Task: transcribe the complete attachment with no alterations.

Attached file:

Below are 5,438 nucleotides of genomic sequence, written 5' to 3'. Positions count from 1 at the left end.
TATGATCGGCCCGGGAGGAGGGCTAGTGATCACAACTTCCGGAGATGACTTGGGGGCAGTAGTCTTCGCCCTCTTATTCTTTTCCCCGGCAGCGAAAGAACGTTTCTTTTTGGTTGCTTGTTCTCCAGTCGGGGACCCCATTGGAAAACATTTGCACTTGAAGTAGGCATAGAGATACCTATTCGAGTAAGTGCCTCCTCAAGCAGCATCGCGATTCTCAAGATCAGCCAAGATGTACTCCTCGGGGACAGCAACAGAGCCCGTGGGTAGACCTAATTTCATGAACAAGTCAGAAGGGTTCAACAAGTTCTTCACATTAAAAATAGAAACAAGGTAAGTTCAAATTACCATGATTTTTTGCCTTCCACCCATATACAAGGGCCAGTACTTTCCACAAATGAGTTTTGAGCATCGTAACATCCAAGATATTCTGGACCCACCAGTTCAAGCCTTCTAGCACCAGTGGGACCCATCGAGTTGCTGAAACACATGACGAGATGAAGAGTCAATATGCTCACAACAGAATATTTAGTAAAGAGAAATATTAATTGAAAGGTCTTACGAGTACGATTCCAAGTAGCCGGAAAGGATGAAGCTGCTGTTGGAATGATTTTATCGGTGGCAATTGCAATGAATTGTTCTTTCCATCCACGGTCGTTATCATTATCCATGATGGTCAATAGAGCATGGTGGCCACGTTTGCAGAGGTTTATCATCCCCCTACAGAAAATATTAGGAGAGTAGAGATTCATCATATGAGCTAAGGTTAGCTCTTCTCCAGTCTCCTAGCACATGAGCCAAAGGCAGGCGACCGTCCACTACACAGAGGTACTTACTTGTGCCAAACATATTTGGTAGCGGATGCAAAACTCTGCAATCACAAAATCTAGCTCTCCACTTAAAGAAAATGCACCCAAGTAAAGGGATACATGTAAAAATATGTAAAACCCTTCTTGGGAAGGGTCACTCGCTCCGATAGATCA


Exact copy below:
Below are 5,438 nucleotides of genomic sequence, written 5' to 3'. Positions count from 1 at the left end.
TATGATCGGCCCGGGAGGAGGGCTAGTGATCACAACTTCCGGAGATGACTTGGGGGCAGTAGTCTTCGCCCTCTTATTCTTTTCCCCGGCAGCGAAAGAACGTTTCTTTTTGGTTGCTTGTTCTCCAGTCGGGGACCCCATTGGAAAACATTTGCACTTGAAGTAGGCATAGAGATACCTATTCGAGTAAGTGCCTCCTCAAGCAGCATCGCGATTCTCAAGATCAGCCAAGATGTACTCCTCGGGGACAGCAACAGAGCCCGTGGGTAGACCTAATTTCATGAACAAGTCAGAAGGGTTCAACAAGTTCTTCACATTAAAAATAGAAACAAGGTAAGTTCAAATTACCATGATTTTTTGCCTTCCACCCATATACAAGGGCCAGTACTTTCCACAAATGAGTTTTGAGCATCGTAACATCCAAGATATTCTGGACCCACCAGTTCAAGCCTTCTAGCACCAGTGGGACCCATCGAGTTGCTGAAACACATGACGAGATGAAGAGTCAATATGCTCACAACAGAATATTTAGTAAAGAGAAATATTAATTGAAAGGTCTTACGAGTACGATTCCAAGTAGCCGGAAAGGATGAAGCTGCTGTTGGAATGATTTTATCGGTGGCAATTGCAATGAATTGTTCTTTCCATCCACGGTCGTTATCATTATCCATGATGGTCAATAGAGCATGGTGGCCACGTTTGCAGAGGTTTATCATCCCCCTACAGAAAATATTAGGAGAGTAGAGATTCATCATATGAGCTAAGGTTAGCTCTTCTCCAGTCTCCTAGCACATGAGCCAAAGGCAGGCGACCGTCCACTACACAGAGGTACTTACTTGTGCCAAACATATTTGGTAGCGGATGCAAAACTCTGCAATCACAAAATCTAGCTCTCCACTTAAAGAAAATGCACCCAAGTAAAGGGATACATGTAAAAATATGTAAAACCCTTCTTGGGAAGGGTCACTCGCTCCGATAGATCA